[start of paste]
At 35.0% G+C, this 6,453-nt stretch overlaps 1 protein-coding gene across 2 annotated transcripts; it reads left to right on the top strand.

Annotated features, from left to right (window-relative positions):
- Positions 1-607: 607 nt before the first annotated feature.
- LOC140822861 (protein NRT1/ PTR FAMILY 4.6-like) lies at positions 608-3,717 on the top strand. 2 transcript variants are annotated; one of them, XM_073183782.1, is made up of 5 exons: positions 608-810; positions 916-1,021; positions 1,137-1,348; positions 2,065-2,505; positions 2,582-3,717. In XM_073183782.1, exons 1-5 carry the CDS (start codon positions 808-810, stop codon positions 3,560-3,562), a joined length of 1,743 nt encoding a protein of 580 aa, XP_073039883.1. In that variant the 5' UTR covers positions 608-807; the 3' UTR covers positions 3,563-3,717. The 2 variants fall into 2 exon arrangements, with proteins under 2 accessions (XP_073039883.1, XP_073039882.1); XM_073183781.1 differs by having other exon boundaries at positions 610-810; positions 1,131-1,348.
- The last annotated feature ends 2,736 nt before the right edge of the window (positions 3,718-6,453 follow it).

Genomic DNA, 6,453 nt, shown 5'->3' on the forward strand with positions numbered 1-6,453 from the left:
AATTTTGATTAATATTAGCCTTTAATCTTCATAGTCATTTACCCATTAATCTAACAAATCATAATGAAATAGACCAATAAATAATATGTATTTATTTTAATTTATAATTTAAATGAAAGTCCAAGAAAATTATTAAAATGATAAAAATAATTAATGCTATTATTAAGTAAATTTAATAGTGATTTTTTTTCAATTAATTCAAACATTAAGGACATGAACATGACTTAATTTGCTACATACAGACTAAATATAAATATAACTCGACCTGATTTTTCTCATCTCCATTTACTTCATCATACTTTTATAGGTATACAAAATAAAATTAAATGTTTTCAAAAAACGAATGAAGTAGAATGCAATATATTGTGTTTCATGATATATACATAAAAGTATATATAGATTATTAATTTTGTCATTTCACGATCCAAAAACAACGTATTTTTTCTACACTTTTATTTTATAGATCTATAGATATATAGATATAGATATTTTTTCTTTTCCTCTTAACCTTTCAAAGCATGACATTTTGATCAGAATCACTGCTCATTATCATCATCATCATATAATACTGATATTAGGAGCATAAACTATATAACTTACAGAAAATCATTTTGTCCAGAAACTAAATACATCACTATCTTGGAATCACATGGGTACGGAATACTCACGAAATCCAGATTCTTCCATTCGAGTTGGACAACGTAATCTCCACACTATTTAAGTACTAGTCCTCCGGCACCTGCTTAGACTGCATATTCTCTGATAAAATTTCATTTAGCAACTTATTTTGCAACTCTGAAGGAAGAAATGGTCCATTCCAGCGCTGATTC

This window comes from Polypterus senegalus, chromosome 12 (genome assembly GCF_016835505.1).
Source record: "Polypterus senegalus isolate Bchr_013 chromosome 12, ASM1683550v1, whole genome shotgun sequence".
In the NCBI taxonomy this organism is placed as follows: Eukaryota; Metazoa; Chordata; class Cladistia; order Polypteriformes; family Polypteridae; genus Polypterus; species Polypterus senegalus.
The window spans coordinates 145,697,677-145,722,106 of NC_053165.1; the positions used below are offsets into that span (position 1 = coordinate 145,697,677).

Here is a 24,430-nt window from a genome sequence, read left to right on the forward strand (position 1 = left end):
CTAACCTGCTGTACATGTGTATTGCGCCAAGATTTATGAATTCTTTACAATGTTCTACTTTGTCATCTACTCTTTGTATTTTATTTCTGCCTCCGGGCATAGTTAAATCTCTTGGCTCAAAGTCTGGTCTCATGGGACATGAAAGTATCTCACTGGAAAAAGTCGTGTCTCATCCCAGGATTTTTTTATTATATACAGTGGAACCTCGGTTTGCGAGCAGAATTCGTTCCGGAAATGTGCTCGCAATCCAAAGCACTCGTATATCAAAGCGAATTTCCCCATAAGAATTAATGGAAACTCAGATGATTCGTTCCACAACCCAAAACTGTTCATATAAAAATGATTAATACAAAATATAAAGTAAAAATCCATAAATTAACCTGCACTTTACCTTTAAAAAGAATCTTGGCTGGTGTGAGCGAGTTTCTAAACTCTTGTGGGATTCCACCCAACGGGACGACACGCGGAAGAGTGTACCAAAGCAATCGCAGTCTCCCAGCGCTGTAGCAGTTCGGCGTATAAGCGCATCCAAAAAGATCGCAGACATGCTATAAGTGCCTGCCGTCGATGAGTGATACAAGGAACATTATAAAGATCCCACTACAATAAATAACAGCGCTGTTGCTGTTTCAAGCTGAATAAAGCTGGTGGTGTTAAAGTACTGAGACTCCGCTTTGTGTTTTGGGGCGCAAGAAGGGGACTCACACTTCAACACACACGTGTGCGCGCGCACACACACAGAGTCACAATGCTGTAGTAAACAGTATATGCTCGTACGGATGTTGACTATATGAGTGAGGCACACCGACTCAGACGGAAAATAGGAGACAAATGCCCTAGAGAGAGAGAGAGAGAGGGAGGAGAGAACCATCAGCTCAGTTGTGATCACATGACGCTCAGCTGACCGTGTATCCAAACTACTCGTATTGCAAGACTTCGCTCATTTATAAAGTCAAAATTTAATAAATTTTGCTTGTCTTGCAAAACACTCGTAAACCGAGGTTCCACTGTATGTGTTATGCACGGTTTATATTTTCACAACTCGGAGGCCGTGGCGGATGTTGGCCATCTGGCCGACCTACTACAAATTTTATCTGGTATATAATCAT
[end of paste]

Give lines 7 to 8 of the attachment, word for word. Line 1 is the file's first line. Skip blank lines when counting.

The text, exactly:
AATTTTGATTAATATTAGCCTTTAATCTTCATAGTCATTTACCCATTAATCTAACAAATCATAATGAAATAGACCAATAAATAATATGTATTTATTTTAATTTATAATTTAAATGAAAGTCCAAGAAAATTATTAAAATGATAAAAATAATTAATGCTATTATTAAGTAAATTTAATAGTGATTTTTTTTCAATTAATTCAAACATTAAGGACATGAACATGACTTAATTTGCTACATACAGACTAAATATAAATATAACTCGACCTGATTTTTCTCATCTCCATTTACTTCATCATACTTTTATAGGTATACAAAATAAAATTAAATGTTTTCAAAAAACGAATGAAGTAGAATGCAATATATTGTGTTTCATGATATATACATAAAAGTATATATAGATTATTAATTTTGTCATTTCACGATCCAAAAACAACGTATTTTTTCTACACTTTTATTTTATAGATCTATAGATATATAGATATAGATATTTTTTCTTTTCCTCTTAACCTTTCAAAGCATGACATTTTGATCAGAATCACTGCTCATTATCATCATCATCATATAATACTGATATTAGGAGCATAAACTATATAACTTACAGAAAATCATTTTGTCCAGAAACTAAATACATCACTATCTTGGAATCACATGGGTACGGAATACTCACGAAATCCAGATTCTTCCATTCGAGTTGGACAACGTAATCTCCACACTATTTAAGTACTAGTCCTCCGGCACCTGCTTAGACTGCATATTCTCTGATAAAATTTCATTTAGCAACTTATTTTGCAACTCTGAAGGAAGAAATGGTCCATTCCAGCGCTGATTC

This window comes from Polypterus senegalus, chromosome 12 (genome assembly GCF_016835505.1).